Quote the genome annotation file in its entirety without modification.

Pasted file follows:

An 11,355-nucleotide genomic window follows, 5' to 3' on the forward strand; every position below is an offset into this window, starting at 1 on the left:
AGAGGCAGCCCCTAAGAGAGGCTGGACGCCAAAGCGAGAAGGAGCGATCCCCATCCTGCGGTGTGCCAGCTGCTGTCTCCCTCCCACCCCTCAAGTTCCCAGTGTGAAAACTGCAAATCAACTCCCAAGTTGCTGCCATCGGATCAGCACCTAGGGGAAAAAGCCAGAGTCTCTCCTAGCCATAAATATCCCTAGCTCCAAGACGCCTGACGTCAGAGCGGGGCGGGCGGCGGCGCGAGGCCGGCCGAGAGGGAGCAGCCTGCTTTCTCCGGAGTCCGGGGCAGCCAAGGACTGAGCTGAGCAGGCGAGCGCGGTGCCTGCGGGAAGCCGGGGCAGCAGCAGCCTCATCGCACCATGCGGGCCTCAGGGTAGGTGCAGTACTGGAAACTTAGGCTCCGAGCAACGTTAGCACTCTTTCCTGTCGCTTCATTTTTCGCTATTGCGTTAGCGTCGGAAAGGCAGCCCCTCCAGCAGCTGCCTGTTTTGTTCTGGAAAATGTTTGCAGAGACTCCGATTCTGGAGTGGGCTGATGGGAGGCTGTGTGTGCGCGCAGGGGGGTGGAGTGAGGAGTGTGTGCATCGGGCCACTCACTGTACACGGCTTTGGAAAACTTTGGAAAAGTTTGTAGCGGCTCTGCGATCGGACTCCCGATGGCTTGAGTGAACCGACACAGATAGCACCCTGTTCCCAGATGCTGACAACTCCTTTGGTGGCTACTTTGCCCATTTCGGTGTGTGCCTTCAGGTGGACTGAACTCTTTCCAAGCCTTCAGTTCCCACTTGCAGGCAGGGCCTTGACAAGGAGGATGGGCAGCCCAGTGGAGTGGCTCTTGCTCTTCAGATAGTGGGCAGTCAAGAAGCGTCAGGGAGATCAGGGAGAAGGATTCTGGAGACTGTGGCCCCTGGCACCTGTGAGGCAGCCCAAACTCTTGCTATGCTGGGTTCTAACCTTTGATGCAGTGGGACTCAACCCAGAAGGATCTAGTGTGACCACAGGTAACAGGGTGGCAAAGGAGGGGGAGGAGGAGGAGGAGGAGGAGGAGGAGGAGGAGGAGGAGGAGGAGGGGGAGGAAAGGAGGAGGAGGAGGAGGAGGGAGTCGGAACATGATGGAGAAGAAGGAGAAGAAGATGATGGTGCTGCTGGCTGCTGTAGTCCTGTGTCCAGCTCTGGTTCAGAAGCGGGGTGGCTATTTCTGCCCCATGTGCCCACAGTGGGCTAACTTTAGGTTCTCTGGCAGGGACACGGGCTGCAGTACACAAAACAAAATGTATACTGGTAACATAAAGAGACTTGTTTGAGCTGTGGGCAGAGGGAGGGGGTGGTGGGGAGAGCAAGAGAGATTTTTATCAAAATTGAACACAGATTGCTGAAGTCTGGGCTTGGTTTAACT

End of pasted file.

An 11,355-nucleotide genomic window follows, 5' to 3' on the forward strand; every position below is an offset into this window, starting at 1 on the left:
AGAGGCAGCCCCTAAGAGAGGCTGGACGCCAAAGCGAGAAGGAGCGATCCCCATCCTGCGGTGTGCCAGCTGCTGTCTCCCTCCCACCCCTCAAGTTCCCAGTGTGAAAACTGCAAATCAACTCCCAAGTTGCTGCCATCGGATCAGCACCTAGGGGAAAAAGCCAGAGTCTCTCCTAGCCATAAATATCCCTAGCTCCAAGACGCCTGACGTCAGAGCGGGGCGGGCGGCGGCGCGAGGCCGGCCGAGAGGGAGCAGCCTGCTTTCTCCGGAGTCCGGGGCAGCCAAGGACTGAGCTGAGCAGGCGAGCGCGGTGCCTGCGGGAAGCCGGGGCAGCAGCAGCCTCATCGCACCATGCGGGCCTCAGGGTAGGTGCAGTACTGGAAACTTAGGCTCCGAGCAACGTTAGCACTCTTTCCTGTCGCTTCATTTTTCGCTATTGCGTTAGCGTCGGAAAGGCAGCCCCTCCAGCAGCTGCCTGTTTTGTTCTGGAAAATGTTTGCAGAGACTCCGATTCTGGAGTGGGCTGATGGGAGGCTGTGTGTGCGCGCAGGGGGGTGGAGTGAGGAGTGTGTGCATCGGGCCACTCACTGTACACGGCTTTGGAAAACTTTGGAAAAGTTTGTAGCGGCTCTGCGATCGGACTCCCGATGGCTTGAGTGAACCGACACAGATAGCACCCTGTTCCCAGATGCTGACAACTCCTTTGGTGGCTACTTTGCCCATTTCGGTGTGTGCCTTCAGGTGGACTGAACTCTTTCCAAGCCTTCAGTTCCCACTTGCAGGCAGGGCCTTGACAAGGAGGATGGGCAGCCCAGTGGAGTGGCTCTTGCTCTTCAGATAGTGGGCAGTCAAGAAGCGTCAGGGAGATCAGGGAGAAGGATTCTGGAGACTGTGGCCCCTGGCACCTGTGAGGCAGCCCAAACTCTTGCTATGCTGGGTTCTAACCTTTGATGCAGTGGGACTCAACCCAGAAGGATCTAGTGTGACCACAGGTAACAGGGTGGCAAAGGAGGGGGAGGAGGAGGAGGAGGAGGAGGAGGAGGAGGAGGAGGAGGAGGAGGGGGAGGAAAGGAGGAGGAGGAGGAGGAGGGAGTCGGAACATGATGGAGAAGAAGGAGAAGAAGATGATGGTGCTGCTGGCTGCTGTAGTCCTGTGTCCAGCTCTGGTTCAGAAGCGGGGTGGCTATTTCTGCCCCATGTGCCCACAGTGGGCTAACTTTAGGTTCTCTGGCAGGGACACGGGCTGCAGTACACAAAACAAAATGTATACTGGTAACATAAAGAGACTTGTTTGAGCTGTGGGCAGAGGGAGGGGGTGGTGGGGAGAGCAAGAGAGATTTTTATCAAAATTGAACACAGATTGCTGAAGTCTGGGCTTGGTTTAACT